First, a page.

You bought (or were gifted) a product that promised to do something, solve a problem, or make your life easier. Unfortunately, that’s not what happened, and it ended badly.
A defective product could be anything from a vegetable peeler, baby monitor, TV, prescription medication or a power tool to an automobile or other large product.
You were planning on filing a lawsuit, and then the company issued a recall for the product. Can you still file a product liability lawsuit?
What Is Product Liability?
In simple terms, a product failed either because of faulty design, defective manufacturing or other reason and caused an injury, damage or loss. Alternately, the company did not adequately warn consumers of a possible risk involved with the product. An individual who has been injured or harmed by this product can sue the manufacturer for damages.
The defendant could be a manufacturer, distributor or retailer (such as Walmart.)
When a company discovers that the product is defective, they may issue a product recall. For instance, if a grocery store brand of ice cream may contain salmonella, public announcements (including social media postings), press releases and other methods of dissemination are used to inform people who may have purchased the ice cream, and ask them to return any unused portion to the grocery where they bought it for a refund. This doesn’t mean that the ice cream was contaminated, just that it may have been.
Companies may be notified by agencies such as the Food & Drug Administration (FDA) or the Consumer Product Safety Commission (CPSC) that there is a problem with their product, but may not be required to recall anything. A company will usually issue a recall; if they don’t, the FDA, CPSC or other governmental agency may step in and issue one.
A recall may not necessarily make the manufacturer liable, but it doesn’t absolve them, either. In fact, in a product liability suit, a company’s recall effort can be supporting evidence that the product was, indeed, defective and caused an injury.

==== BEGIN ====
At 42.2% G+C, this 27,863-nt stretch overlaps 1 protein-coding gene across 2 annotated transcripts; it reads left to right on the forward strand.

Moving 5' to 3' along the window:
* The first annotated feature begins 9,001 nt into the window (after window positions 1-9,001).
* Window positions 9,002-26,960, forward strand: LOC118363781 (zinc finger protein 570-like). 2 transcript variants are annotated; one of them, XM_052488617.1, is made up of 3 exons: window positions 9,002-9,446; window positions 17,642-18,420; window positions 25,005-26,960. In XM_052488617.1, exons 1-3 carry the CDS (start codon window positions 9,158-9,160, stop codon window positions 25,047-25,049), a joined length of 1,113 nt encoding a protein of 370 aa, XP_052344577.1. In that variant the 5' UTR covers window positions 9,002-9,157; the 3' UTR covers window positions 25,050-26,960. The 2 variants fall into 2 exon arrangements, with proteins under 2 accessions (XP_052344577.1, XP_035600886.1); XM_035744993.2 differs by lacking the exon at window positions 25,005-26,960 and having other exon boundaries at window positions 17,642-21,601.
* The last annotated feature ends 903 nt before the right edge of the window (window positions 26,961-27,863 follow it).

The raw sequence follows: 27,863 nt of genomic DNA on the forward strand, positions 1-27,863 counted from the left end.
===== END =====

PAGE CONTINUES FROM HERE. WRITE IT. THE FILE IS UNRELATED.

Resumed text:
However, it’s up to the plaintiff (and the attorney handling the case) to prove that the particular product in question caused the injury.
Product Disclaimers And Warnings
These are labels on products (or on packaging) that inform the end user that there is a risk involved, how to handle it and how to avoid the risk. (i.e., warnings about taking a hair dryer into the shower.)
Should you ignore the disclaimer and/or warning, you may be unable to prove product liability.
If A Product Injures You
Just like a car or other accident, you should:
- Get medical treatment for your injuries immediately
- Obtain medical records and all associated treatments for the injury
- Save the defective product as evidence (or take as many pictures as you can and save it)
- Document injuries and the events that led up to it as soon as possible
These pieces of evidence will be very helpful in a litigation action. Depending on the severity of your injuries, you’ll also need to prove your claim (if applicable) with other evidence, such as:
- Statement of lost wages, including future wages (if applicable)
- Medical expenses
- Loss of health/quality of life
Five Year Statute Of Limitations
Missouri allows five years for you to file a product liability lawsuit, from the date of your injury. You have a better chance of recovery the earlier you begin your claim, so don’t put it off. As soon as you are able, contact a product liability attorney in Kansas City to begin your claim immediately.
We’re Kansas City’s Premier Personal Injury Firm
Since 1918, The Popham Law Firm has been representing people just like you in all types of personal injury cases, including product liability. We’ll be happy to review your case, let you know if you have one, and how to proceed. Contact us at (844) 243-2288 or (use our online contact form) to get started.